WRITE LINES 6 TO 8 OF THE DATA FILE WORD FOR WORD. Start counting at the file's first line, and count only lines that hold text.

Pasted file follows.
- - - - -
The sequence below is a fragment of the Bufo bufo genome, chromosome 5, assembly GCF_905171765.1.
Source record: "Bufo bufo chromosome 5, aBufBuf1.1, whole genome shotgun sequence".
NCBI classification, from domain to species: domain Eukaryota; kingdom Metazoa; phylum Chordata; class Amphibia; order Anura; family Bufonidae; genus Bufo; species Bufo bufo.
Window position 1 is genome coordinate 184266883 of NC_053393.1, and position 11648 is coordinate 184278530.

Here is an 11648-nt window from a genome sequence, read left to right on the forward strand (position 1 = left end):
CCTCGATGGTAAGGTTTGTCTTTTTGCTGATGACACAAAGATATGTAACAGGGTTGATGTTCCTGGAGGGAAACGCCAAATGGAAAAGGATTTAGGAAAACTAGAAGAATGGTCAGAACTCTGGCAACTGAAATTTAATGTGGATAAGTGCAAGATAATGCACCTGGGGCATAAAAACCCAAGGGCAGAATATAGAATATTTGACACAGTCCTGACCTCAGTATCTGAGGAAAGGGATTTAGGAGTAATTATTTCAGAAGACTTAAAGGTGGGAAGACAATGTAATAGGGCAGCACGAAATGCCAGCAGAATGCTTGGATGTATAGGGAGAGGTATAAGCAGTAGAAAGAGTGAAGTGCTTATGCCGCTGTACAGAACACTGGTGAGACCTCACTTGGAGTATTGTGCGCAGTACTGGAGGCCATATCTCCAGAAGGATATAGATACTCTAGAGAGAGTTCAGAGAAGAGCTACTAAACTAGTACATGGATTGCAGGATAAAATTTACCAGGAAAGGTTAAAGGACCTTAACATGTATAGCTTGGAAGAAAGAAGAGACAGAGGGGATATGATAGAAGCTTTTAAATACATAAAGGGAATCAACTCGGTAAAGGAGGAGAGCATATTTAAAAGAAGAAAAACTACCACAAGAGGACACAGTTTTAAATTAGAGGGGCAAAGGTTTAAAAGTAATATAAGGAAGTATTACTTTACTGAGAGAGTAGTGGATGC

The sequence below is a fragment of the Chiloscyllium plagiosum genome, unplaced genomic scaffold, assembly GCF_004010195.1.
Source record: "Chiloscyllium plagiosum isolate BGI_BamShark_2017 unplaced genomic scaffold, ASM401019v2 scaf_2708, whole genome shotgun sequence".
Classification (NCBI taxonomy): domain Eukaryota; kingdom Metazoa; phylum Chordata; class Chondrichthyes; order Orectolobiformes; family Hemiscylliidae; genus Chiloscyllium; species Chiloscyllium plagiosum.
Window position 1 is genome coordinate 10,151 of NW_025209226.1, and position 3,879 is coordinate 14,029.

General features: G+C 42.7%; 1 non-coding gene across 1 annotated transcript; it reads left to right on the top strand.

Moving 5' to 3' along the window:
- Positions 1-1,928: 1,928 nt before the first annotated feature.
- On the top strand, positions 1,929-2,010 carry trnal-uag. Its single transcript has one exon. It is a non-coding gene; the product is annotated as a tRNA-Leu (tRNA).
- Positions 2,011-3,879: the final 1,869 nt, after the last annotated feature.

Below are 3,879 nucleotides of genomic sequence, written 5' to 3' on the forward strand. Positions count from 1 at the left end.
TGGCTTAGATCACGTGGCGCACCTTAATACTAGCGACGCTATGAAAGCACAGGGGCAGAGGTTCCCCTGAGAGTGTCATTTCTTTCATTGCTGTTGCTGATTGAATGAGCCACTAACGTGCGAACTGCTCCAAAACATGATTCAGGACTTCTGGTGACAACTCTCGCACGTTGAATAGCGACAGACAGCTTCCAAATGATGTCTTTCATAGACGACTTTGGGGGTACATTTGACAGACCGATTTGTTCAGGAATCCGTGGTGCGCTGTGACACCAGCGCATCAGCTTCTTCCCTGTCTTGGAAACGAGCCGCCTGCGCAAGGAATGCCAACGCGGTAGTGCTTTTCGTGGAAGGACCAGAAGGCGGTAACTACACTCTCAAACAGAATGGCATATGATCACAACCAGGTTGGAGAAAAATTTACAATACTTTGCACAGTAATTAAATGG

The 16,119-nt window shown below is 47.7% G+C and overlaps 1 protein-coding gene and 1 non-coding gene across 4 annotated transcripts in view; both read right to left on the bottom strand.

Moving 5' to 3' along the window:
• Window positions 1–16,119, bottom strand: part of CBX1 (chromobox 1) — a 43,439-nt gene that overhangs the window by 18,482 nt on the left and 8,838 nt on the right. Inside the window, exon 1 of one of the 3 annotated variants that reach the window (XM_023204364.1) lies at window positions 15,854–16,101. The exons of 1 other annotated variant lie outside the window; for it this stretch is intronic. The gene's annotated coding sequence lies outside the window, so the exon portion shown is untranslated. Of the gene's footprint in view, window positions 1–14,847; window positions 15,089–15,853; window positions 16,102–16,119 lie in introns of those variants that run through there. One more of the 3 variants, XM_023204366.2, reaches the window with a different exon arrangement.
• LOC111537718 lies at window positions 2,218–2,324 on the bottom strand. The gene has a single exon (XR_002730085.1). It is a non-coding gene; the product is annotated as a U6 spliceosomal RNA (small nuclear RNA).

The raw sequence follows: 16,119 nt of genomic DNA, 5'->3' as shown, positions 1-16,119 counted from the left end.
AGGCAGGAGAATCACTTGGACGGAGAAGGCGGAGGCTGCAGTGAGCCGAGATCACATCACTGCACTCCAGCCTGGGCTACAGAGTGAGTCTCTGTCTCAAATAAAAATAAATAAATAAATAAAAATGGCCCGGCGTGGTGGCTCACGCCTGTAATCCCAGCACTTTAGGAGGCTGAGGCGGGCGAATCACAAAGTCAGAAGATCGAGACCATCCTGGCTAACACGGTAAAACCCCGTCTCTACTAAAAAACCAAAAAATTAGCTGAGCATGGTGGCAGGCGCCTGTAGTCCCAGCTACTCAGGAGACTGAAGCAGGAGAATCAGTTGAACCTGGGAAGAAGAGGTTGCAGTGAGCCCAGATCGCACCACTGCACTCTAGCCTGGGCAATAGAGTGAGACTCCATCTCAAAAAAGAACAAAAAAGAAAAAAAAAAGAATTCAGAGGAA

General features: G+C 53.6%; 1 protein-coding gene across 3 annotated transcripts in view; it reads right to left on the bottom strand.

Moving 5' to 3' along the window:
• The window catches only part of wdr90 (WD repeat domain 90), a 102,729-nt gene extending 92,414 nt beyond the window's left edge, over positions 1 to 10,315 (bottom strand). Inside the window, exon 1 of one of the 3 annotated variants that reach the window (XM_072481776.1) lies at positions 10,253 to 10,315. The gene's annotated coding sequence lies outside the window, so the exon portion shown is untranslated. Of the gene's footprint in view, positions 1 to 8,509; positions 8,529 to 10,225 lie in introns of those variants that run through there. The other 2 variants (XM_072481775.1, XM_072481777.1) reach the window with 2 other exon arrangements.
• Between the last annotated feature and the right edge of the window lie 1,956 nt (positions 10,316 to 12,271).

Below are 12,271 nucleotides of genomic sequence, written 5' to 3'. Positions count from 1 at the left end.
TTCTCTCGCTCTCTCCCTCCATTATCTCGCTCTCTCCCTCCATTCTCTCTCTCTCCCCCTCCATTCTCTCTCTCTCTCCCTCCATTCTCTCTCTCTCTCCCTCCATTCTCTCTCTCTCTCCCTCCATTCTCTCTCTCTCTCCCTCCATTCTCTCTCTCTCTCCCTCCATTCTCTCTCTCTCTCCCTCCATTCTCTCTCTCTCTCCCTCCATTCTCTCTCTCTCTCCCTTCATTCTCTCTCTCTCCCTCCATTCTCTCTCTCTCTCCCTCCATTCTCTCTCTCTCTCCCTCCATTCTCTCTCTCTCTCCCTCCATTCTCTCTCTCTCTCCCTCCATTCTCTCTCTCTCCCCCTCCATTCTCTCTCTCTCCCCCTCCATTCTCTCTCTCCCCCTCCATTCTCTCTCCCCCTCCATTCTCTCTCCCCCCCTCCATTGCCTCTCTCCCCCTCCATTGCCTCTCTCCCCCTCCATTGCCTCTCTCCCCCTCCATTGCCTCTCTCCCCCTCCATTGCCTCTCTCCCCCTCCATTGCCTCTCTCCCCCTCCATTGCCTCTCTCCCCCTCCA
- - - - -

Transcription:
CCTCGATGGTAAGGTTTGTCTTTTTGCTGATGACACAAAGATATGTAACAGGGTTGATGTTCCTGGAGGGAAACGCCAAATGGAAAAGGATTTAGGAAAACTAGAAGAATGGTCAGAACTCTGGCAACTGAAATTTAATGTGGATAAGTGCAAGATAATGCACCTGGGGCATAAAAACCCAAGGGCAGAATATAGAATATTTGACACAGTCCTGACCTCAGTATCTGAGGAAAGGGATTTAGGAGTAATTATTTCAGAAGACTTAAAGGTGGGAAGACAATGTAATAGGGCAGCACGAAATGCCAGCAGAATGCTTGGATGTATAGGGAGAGGTATAAGCAGTAGAAAGAGTGAAGTGCTTATGCCGCTGTACAGAACACTGGTGAGACCTCACTTGGAGTATTGTGCGCAGTACTGGAGGCCATATCTCCAGAAGGATATAGATACTCTAGAGAGAGTTCAGAGAAGAGCTACTAAACTAGTACATGGATTGCAGGATAAAATTTACCAGGAAAGGTTAAAGGACCTTAACATGTATAGCTTGGAAGAAAGAAGAGACAGAGGGGATATGATAGAAGCTTTTAAATACATAAAGGGAATCAACTCGGTAAAGGAGGAGAGCATATTTAAAAGAAGAAAAACTACCACAAGAGGACACAGTTTTAAATTAGAGGGGCAAAGGTTTAAAAGTAATATAAGGAAGTATTACTTTACTGAGAGAGTAGTGGATGC

The sequence below is a fragment of the Chiloscyllium plagiosum genome, unplaced genomic scaffold, assembly GCF_004010195.1.
Source record: "Chiloscyllium plagiosum isolate BGI_BamShark_2017 unplaced genomic scaffold, ASM401019v2 scaf_2708, whole genome shotgun sequence".